This year is the 33rd year of celebrating Alcohol Awareness Month. Started in 1987, the purpose of this month is to increase awareness of alcohol abuse and addiction and its causes. Additional goals for this month include reducing the stigma attached to alcoholism, encouraging communities to take part in events that spotlight alcoholism and alcohol-related issues, highlighting effective available treatments, and encouraging people that recovery can be achieved.
How You Can Help Spread Awareness
When Alcohol Awareness Month was started, it was directed toward college-aged students. Today, although it still focuses strongly on teens and young adults, its messages help individuals of all ages. The theme of this year’s Alcohol Awareness Month is “Help for Today, Hope for Tomorrow.” There are many things you can do to help spread the message and bring awareness to the problems surrounding alcohol abuse and addiction.
- Post about Alcohol Awareness Month on Facebook, Twitter, Instagram, or any other social media group you use. Whether you post about local resources or provide updated facts and information about alcohol abuse, you will be helping to spread the word about alcohol use disorder. Whenever you can, add the hashtag #AlcoholAwarenessMonth to your message.
- Put together an event for your community where families can learn about addiction resources in the area.
- Ask nurses, doctors, and other healthcare professionals to talk to their patients about the health benefits of quitting or limiting the amount of alcohol they drink.
- If you have access to a newsletter, write about Alcohol Awareness Month. Whatever you decide to include will help spread awareness and understanding of the problem to your community.
- Encourage or create educational classes for young people of all ages to help them learn about the dangers of misusing alcohol.
- Talk to parents and share tips with them so they are able to talk to their children about alcohol use and the risks it involves.
How to Talk to Your Children
An article written by the Marine Corps Community Services explains the importance of parents having a conversation with their teenagers about alcohol. As a parent, the information you provide can significantly help in reducing or preventing underage alcohol misuse. Look for those teachable moments and use them as an opening to start a conversation.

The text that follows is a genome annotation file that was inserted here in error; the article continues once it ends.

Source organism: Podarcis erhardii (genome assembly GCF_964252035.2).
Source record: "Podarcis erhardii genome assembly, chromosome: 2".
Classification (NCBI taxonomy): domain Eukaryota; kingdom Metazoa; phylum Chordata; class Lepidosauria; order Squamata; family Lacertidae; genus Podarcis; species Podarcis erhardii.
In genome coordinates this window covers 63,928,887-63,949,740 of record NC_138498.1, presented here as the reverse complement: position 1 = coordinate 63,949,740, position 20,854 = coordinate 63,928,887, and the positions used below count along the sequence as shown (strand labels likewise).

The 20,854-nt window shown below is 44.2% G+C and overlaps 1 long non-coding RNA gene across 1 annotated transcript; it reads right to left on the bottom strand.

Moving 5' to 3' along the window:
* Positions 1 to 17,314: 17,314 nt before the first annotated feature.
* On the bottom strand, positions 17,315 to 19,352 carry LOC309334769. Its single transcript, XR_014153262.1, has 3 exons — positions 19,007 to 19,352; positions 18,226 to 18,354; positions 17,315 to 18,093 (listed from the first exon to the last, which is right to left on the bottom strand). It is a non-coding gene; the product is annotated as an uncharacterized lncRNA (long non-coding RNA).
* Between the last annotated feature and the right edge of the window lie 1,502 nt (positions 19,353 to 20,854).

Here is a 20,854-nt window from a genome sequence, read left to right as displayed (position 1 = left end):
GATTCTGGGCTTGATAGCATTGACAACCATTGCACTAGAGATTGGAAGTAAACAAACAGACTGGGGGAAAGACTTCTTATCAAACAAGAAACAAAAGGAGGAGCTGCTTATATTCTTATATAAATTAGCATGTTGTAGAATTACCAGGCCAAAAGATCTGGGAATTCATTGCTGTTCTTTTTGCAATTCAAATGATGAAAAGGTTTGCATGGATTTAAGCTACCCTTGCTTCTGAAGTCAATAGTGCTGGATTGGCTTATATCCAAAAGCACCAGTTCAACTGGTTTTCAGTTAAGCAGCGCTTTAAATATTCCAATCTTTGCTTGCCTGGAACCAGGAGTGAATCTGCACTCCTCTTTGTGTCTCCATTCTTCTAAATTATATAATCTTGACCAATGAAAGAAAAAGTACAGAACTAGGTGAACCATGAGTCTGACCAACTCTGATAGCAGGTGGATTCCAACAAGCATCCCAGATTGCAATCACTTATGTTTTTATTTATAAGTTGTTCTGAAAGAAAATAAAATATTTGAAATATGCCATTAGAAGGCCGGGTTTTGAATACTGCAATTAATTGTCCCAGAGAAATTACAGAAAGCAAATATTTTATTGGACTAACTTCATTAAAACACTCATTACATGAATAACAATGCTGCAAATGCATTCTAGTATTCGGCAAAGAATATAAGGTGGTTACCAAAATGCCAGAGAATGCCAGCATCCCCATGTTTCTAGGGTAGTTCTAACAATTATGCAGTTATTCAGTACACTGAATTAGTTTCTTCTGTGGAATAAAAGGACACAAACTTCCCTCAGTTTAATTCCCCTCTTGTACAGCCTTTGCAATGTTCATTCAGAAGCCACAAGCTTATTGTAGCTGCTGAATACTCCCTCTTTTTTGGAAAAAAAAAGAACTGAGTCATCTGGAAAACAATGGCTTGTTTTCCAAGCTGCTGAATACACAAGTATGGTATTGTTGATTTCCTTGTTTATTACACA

The National Council on Alcoholism and Drug Dependence (NCADD) and the Mayo Clinic provide some basic guidelines to help parents talk with their teens.
- Take the time to listen to your child before you talk. Ask their views about alcohol. If they have an interest in drinking, ask why.
- Ask open-ended questions as much as you can, rather than ones that have a “yes” or “no” answer. Talk to your child often about their feelings, activities, and friends.
- Debunk myths about alcohol, such as the myth that it will help you socialize. Explain that it is a depressant and can make you feel angry or sad. Explain the dangers and risks of drinking.
- Always educate your child as they grow about all aspects of good health: psychological, emotional, and physical.
- Take the time to get to know your child’s friends and what they like to do. Talk about peer pressure and what to do if someone offers them a drink. A simple “Do you have soda?” or “No thank you,” are often good responses. Be involved in your child’s life.
- Talk about and set expectations and consequences. Make certain to be clear about the consequences that will occur if a rule is broken.
The Dangers of Alcohol
Alcohol is the most widely used substance by youths in the United States. It takes a combination of education, knowledge, and practical advice to keep teenage experimentation with alcohol from developing into alcohol misuse, abuse, or addiction. Alcohol addiction is a progressive, chronic disease and can be fatal if untreated.
Long-term use of alcohol can lead to the development of alcohol use disorder, neurological impairments, and chronic diseases including stroke, dementia, depression, liver disease, hypertension, and many others. It also leads to social issues such as unemployment, family dysfunction, and isolation.
If you Need Help
Although it takes a cooperative and sustained effort between parents, community leaders, schools, colleges, and America’s young people to address the problem of underage drinking, there is help available now if you or a loved one is suffering from a substance use disorder. Call and speak to a professional staff member at English Mountain Recovery located in Tennessee’s Smoky Mountains. They will answer your questions and help you begin your journey to a clean and sober life.
About the Author:
Terry Hurley is a retired educational professional and freelance writer with more than fifty years of experience. A former reading specialist and learning center director, Terry loved her years working with children in the educational field. She has written extensively for print and online publications specializing in education and health issues. For the last six years, her writing focus has been on addiction and mental health issues.